How to encrypt all your online and offline data

We use dozens of online services and applications every day to send and receive emails and text messages, make video calls, read news and watch videos online, and more. And it's incredibly hard to track and secure the crazy amount of data we produce and consume every day.

And in case you think, I have nothing to hide, you're wrong. Every piece of data you release on the web and no security can be used against you. In the wrong hands, those data points can be collected and correlated to create a digital record, which can then be used to perform fraudulent, spoofed and deceptive acts against. friend.

Your digital profile may also be used to invade your privacy in nasty and creepy ways such as showing you personalized ads based on the closest information and interests. your.

However, it's never too early to start protecting your digital information from unwanted eyes. In this regard, your best friend is coding, the science of data tampering with math. Encryption ensures that only intended users can read your data. The unauthorized parties that access your data will see nothing but a series of unencryptable bytes.

Here, how you can encrypt all the data you store on your device and in the cloud.

Encrypt data on your device

First, the easy part. You should start by encrypting the data you hold. This includes content you store on laptops, desktops, smartphones, tablets, and portable drives. If you lose your device, you risk putting sensitive information in the wrong hands.

The safest way to encrypt data on your device is full disk encryption (FDE). FDE encrypts everything on the device and only provides data to use after the user provides a password or PIN.

Most operating systems support FDE. In Windows, you can use BitLocker to enable full disk encryption on the PC. In macOS, whole disk encryption is called FileVault. You can read our step by step guide on how to use BitLocker and FileVault.

Windows BitLocker also supports encrypting external drives such as memory cards and USB drives. On macOS, you can use Disk Utility to Create an encrypted USB drive.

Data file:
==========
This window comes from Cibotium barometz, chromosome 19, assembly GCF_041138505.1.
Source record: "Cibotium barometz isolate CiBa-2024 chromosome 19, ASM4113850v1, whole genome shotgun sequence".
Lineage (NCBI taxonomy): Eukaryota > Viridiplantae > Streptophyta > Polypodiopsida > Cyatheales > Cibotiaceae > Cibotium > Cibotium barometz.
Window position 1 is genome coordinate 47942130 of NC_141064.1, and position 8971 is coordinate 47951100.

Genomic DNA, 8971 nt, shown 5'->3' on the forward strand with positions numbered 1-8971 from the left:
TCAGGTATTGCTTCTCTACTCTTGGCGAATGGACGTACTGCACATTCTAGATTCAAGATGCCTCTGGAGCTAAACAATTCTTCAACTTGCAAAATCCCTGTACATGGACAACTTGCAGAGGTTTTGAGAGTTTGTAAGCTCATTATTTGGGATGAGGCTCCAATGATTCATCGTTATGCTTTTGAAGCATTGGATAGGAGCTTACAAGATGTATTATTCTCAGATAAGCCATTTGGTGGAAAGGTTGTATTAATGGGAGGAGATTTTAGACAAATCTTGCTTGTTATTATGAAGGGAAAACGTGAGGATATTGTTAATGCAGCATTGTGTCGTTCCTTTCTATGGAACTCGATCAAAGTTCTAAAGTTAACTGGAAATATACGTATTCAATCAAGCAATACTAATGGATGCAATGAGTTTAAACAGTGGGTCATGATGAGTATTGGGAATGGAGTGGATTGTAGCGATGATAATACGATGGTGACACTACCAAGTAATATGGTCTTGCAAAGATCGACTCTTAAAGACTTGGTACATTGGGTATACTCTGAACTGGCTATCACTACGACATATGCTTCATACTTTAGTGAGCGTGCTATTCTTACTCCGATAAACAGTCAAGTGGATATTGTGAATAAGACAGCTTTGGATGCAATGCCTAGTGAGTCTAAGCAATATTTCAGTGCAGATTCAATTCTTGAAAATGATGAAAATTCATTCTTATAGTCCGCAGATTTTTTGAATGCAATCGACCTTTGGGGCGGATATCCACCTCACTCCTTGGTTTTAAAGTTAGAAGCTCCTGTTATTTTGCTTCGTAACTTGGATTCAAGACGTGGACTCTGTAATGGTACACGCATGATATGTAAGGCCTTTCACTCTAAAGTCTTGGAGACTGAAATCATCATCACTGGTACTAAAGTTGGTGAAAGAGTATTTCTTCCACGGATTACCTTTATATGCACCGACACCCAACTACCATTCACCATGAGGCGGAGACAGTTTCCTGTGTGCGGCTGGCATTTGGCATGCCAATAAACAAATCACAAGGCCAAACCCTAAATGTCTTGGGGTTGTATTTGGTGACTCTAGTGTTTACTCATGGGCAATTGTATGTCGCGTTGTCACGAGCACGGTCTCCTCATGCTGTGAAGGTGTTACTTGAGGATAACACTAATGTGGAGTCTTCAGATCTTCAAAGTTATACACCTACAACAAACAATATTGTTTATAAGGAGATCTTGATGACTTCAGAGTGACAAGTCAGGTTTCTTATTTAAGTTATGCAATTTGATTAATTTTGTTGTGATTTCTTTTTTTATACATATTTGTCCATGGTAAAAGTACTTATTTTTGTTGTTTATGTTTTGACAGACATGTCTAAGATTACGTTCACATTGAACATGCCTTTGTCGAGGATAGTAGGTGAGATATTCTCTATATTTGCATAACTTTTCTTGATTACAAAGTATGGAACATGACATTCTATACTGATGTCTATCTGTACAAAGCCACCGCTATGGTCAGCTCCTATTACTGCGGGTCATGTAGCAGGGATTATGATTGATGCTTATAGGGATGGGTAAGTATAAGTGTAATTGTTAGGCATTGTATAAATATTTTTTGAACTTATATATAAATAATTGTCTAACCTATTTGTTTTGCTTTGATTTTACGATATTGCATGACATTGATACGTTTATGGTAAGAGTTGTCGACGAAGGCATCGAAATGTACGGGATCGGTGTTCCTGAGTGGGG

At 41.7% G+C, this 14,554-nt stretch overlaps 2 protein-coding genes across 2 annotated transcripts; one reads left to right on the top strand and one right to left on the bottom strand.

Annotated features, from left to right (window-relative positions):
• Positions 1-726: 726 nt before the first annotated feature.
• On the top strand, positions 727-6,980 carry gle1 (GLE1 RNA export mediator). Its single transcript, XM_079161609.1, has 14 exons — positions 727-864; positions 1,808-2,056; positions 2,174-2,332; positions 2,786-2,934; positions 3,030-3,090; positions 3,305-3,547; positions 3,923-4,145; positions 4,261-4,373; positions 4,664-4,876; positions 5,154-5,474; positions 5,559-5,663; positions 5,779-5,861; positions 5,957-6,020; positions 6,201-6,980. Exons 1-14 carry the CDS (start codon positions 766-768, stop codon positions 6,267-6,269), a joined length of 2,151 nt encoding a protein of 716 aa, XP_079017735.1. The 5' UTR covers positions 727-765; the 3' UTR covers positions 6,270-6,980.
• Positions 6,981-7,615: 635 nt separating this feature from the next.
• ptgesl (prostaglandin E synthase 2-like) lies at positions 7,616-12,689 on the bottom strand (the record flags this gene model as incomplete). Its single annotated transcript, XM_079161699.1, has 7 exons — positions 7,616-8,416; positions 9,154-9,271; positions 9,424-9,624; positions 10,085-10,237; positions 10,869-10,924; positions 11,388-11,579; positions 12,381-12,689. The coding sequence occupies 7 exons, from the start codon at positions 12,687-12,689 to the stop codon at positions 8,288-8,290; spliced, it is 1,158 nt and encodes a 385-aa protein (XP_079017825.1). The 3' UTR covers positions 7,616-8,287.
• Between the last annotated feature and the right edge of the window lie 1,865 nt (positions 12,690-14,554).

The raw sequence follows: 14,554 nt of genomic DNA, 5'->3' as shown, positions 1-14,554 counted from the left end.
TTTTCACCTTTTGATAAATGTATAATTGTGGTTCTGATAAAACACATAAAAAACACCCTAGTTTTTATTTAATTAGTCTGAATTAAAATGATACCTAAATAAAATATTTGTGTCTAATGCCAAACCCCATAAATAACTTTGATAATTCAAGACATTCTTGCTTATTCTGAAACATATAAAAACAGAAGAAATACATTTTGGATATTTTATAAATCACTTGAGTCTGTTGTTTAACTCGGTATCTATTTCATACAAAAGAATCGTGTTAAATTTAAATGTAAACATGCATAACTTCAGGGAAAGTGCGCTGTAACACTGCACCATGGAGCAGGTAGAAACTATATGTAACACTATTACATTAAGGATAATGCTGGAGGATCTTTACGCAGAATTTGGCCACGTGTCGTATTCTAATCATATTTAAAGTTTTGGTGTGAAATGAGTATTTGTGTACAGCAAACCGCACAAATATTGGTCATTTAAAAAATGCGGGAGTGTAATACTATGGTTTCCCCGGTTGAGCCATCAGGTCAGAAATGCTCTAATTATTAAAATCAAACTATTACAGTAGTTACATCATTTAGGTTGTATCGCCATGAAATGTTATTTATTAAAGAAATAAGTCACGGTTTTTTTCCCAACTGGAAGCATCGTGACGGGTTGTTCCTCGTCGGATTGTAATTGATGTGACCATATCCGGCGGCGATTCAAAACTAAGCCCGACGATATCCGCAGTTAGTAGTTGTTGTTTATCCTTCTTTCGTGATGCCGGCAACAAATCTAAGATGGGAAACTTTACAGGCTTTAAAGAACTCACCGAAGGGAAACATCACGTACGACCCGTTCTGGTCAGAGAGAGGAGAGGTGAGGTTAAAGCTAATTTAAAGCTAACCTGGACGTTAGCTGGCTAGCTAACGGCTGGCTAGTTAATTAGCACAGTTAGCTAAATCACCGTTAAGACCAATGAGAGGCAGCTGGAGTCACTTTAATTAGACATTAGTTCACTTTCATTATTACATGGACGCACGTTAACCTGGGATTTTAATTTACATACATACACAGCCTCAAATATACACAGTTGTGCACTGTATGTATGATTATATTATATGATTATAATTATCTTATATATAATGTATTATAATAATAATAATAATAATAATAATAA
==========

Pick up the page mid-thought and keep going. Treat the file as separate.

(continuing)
Alternatively, you can try hardware encryption devices. Hardware-encrypted drives require users to enter a PIN on the device before plugging it into the computer. Encrypted drives are more expensive than their unencrypted counterparts, but they are also more secure.

You should also encrypt your mobile devices. Encryption on the device will ensure that an unauthorized person gains access to your phone data, even if they have physical access to it. Both iOS and Android support full disk encryption. All Apple devices running iOS 8.0 and above Encrypted by default. We suggest you leave it that way.

The Android landscape is a bit fragmented due to the default OS settings and interface that may vary based on the manufacturer and OS versions. Guaranteed check Your is encrypted.

Encrypt your data on cloud

We rely on cloud storage services like Google Drive, DropBox and Microsoft OneDrive to store our files and share them with friends and colleagues. But while those services do a good job of protecting your data from unauthorized access, they still have access to the content of the files you store in their cloud services. They can also protect you if your account is compromised.